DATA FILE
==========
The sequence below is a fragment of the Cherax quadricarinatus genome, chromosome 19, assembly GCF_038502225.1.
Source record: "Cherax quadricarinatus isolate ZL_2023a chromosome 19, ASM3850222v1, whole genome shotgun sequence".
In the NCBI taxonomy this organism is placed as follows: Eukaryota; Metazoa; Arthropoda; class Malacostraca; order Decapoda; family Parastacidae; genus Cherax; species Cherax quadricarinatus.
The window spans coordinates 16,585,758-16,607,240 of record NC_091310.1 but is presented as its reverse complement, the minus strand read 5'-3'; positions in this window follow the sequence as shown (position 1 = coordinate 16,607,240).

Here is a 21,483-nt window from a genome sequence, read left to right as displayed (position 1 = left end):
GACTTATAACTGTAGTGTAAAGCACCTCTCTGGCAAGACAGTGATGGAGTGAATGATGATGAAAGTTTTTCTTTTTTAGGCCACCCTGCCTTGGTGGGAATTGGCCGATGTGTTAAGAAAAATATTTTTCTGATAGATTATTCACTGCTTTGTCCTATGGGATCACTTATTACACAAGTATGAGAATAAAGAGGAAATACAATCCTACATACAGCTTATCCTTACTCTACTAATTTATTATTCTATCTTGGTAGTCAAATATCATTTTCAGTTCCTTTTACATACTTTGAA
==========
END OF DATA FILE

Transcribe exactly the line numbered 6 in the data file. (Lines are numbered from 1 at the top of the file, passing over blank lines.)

GACTTATAACTGTAGTGTAAAGCACCTCTCTGGCAAGACAGTGATGGAGTGAATGATGATGAAAGTTTTTCTTTTTTAGGCCACCCTGCCTTGGTGGGAATTGGCCGATGTGTTAAGAAAAATATTTTTCTGATAGATTATTCACTGCTTTGTCCTATGGGATCACTTATTACACAAGTATGAGAATAAAGAGGAAATACAATCCTACATACAGCTTATCCTTACTCTACTAATTTATTATTCTATCTTGGTAGTCAAATATCATTTTCAGTTCCTTTTACATACTTTGAA